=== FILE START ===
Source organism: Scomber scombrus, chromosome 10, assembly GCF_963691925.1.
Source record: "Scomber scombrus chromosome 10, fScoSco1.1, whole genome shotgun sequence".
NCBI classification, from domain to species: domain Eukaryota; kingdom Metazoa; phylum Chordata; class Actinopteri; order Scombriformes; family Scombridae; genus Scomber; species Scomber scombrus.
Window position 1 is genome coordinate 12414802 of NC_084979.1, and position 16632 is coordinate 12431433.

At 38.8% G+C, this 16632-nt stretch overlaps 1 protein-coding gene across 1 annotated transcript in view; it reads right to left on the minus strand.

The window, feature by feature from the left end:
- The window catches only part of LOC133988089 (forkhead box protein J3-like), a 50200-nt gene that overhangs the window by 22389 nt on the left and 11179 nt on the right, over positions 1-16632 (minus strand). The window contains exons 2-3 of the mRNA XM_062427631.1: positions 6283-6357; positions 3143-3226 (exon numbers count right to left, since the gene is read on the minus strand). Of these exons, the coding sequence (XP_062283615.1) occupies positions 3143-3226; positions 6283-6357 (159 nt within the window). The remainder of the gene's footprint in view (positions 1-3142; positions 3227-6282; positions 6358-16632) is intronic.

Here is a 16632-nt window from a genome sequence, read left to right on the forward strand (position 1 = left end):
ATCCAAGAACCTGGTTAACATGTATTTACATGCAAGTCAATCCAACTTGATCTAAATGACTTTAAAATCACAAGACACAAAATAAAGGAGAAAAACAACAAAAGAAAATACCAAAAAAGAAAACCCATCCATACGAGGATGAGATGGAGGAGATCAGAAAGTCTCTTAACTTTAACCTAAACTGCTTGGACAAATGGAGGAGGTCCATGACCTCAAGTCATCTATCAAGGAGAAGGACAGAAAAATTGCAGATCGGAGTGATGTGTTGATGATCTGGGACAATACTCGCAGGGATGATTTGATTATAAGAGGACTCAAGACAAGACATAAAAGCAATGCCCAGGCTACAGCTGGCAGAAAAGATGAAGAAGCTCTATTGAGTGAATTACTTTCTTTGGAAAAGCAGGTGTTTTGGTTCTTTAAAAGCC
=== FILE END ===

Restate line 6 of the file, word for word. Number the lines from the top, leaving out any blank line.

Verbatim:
The window, feature by feature from the left end: